HIV-infected substance users are less likely to be virally suppressed due to lower rates of adherence to treatment and engagement in care. We tested the impact of patient navigation (PN) and contingency management (CM) on increasing viral suppression (<200 copies/µL) in HIV-infected substance users who were poorly engaged in care
Project Hope (CTN0049) is a completed 3-arm RCT to test 6 months of PN and PN+CM versus treatment as usual (TAU) on increasing 12-month viral suppression rates. The PN arm included up to 11 sessions in which navigators motivated participants to attend HIV care and substance use treatment and provided instrumental support including making and attending appointments with participants. PN+CM added contingency management; participants could earn up to $1,160 for target behaviors including attending HIV care visits, picking up medications, attending substance use treatment, providing drug-free urines, and achieving viral suppression. Differences in viral suppression at 12 months, the primary outcome, were tested by treatment arm using intention-to-treat analysis with generalized estimating equations for binary outcomes. Results are final.
801 HIV-infected out of care substance users were recruited from 11 hospitals in the US between July 2012 and January 2014. The sample was predominately male (68%), black (78%) and middle aged (m=44, SD=10). Participants reported use of stimulants (81%), marijuana (55%), high levels of alcohol (49%) and opioids (26%). Median CD4 count was 109. Viral suppression at baseline was similar across arms (PN=11%, PN+CM=10%, TAU=11%, p=.930).The percentage of patients attending at least 6 PN sessions was 74% in PN and 90% in the PN+CM arms. Average payment to an incentivized PN+CM participant was $668. Viral suppression at 12 months, available for 752 (94%), was not different across the 3 arms (PN=36%, PN+CM=38%, TAU=34%, p=.311). In secondary analyses, viral suppression (PN=39%, PN+CM=46%, TAU=35%, p(PN+CM vs TAU)=.038) and attendance at an HIV care visit (PN=79%, PN+CM=87%, TAU=69%, p(PN vs TAU)=.003); p(PN+CM vs PN)=.014) at 6 months were significantly different between arms.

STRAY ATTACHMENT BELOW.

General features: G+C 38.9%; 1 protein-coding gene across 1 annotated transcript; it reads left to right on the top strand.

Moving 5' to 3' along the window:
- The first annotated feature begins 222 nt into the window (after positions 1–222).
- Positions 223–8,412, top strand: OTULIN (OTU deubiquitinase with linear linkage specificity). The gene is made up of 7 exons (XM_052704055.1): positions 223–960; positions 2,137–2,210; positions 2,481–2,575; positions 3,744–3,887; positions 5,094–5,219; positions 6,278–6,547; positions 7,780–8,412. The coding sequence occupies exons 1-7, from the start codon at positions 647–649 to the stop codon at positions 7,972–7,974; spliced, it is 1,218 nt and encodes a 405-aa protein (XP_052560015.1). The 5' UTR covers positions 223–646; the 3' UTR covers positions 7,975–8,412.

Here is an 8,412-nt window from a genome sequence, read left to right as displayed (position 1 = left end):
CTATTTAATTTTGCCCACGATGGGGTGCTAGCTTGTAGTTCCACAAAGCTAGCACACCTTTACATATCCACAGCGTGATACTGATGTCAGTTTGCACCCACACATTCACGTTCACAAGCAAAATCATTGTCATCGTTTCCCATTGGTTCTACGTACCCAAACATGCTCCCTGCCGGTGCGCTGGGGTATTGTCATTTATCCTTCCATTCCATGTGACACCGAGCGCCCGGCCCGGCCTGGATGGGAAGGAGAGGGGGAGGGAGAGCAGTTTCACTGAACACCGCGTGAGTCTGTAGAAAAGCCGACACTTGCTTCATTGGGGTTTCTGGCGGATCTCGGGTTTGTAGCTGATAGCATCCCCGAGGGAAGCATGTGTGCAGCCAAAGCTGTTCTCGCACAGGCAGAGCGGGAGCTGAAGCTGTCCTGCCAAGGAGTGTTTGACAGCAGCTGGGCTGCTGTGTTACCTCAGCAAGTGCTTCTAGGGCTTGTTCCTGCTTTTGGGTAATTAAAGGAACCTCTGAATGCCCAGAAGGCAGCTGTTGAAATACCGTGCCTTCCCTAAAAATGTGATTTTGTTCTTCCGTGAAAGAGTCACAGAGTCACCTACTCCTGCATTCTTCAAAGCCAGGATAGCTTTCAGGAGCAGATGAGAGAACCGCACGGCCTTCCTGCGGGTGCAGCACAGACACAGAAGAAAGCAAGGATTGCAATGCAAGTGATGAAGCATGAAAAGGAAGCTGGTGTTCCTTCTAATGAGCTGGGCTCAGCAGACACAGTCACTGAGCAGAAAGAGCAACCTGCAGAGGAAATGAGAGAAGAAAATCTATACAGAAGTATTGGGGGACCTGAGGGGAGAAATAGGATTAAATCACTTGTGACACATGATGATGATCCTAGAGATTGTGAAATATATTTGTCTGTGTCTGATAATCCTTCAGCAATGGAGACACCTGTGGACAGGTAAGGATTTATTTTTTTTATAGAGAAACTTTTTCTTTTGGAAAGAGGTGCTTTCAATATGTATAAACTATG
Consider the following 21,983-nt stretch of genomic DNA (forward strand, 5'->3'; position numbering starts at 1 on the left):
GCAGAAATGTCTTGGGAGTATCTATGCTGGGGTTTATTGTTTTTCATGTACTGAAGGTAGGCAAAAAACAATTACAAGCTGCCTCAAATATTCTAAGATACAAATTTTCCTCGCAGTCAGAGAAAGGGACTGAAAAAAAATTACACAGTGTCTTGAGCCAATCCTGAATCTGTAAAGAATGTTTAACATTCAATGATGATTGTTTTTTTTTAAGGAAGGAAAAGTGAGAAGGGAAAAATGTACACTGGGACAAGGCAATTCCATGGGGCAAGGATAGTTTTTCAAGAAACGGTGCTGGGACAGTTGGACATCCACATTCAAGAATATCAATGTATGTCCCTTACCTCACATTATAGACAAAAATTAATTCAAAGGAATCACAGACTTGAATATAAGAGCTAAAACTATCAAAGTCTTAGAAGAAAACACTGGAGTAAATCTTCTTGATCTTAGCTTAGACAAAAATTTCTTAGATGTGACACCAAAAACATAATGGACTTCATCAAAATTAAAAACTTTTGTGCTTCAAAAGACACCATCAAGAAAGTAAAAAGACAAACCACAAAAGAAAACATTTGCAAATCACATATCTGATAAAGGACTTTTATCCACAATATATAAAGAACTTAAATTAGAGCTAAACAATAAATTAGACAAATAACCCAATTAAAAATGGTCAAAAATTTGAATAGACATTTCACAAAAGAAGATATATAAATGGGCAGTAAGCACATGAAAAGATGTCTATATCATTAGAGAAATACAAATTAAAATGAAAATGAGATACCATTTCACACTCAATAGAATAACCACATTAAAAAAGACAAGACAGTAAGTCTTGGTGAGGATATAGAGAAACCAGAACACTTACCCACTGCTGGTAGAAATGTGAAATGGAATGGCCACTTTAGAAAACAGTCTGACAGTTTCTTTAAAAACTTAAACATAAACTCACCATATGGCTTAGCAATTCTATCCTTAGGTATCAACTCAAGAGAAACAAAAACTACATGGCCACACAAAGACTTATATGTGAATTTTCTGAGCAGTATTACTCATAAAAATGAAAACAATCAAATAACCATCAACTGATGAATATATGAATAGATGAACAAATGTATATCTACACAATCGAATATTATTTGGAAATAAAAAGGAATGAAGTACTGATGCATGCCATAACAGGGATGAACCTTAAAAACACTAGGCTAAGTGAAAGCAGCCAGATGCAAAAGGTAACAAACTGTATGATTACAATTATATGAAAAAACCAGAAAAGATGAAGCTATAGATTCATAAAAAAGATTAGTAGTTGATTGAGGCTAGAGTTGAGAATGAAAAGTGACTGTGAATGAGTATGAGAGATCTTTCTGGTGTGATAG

PN and PN+CM had improved indicators of HIV care in the short run, but these improvements are transitory and did not persist. At the primary 12 month assessment, neither PN nor PN+CM had any impact on viral suppression in this sample of difficult to treat, substance using, unsuppressed HIV positive individuals recruited in the hospital.